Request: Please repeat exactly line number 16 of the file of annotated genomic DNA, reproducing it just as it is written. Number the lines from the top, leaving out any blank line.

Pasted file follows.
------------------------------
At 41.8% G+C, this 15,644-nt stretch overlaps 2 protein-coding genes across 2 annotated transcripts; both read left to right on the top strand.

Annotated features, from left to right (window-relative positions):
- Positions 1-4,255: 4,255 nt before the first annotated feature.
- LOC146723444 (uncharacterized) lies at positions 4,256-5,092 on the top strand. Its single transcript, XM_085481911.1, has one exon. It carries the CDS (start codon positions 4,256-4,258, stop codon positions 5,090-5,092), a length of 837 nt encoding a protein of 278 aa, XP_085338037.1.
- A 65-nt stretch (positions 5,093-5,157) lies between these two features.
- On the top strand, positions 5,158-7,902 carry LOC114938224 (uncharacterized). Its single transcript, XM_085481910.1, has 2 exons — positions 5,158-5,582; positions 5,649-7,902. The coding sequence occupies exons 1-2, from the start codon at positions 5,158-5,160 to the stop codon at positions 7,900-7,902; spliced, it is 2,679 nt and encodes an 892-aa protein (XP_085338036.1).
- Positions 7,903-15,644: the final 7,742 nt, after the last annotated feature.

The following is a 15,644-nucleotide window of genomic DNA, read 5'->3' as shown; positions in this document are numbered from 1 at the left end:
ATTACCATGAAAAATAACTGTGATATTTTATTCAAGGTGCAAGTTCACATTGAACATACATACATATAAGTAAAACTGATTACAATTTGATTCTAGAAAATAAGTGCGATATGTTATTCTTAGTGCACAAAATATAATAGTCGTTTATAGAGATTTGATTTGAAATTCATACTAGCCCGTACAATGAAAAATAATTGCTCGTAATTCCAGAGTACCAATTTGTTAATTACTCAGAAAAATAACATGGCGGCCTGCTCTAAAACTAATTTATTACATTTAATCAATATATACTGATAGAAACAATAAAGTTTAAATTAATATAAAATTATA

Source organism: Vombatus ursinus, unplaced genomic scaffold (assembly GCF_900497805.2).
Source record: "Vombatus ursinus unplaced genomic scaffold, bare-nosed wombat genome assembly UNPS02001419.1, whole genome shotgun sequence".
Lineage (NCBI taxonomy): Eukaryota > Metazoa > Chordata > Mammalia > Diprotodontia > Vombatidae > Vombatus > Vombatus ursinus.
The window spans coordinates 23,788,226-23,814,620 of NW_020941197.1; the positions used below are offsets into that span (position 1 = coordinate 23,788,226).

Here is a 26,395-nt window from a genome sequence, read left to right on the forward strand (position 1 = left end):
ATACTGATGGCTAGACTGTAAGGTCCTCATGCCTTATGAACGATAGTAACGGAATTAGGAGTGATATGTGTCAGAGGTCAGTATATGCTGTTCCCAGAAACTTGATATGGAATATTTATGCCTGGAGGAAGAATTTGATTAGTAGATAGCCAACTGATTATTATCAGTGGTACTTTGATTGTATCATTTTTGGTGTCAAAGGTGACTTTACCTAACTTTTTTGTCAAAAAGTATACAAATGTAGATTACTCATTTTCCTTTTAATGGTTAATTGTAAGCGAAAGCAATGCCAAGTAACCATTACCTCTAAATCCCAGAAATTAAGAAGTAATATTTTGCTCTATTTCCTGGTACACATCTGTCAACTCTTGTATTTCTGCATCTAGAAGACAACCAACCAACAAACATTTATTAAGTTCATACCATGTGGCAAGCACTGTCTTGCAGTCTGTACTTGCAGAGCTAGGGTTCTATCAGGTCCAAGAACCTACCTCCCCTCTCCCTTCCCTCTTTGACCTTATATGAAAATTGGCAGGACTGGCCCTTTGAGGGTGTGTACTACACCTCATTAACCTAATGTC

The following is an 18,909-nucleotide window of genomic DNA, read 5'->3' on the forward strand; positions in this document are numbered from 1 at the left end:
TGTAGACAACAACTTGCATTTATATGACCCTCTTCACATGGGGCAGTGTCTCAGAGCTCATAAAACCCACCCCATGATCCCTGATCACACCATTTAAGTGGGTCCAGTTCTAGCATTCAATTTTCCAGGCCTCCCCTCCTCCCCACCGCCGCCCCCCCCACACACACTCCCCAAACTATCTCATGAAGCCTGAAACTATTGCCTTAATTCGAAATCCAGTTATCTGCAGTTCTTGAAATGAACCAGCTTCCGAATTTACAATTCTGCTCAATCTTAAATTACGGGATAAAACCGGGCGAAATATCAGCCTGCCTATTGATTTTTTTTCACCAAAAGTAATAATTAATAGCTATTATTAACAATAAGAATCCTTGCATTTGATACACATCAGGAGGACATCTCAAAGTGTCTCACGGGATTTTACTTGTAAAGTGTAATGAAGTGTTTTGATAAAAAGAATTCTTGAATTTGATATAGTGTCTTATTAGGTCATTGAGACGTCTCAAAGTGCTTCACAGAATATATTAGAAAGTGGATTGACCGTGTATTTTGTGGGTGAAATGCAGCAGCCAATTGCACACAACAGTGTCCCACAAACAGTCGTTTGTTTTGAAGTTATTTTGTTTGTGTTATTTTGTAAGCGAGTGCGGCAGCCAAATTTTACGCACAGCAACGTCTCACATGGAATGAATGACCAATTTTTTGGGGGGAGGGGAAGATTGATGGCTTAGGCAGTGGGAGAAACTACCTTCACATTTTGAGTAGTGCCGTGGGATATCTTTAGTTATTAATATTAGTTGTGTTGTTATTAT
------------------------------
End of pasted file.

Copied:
The following is an 18,909-nucleotide window of genomic DNA, read 5'->3' on the forward strand; positions in this document are numbered from 1 at the left end: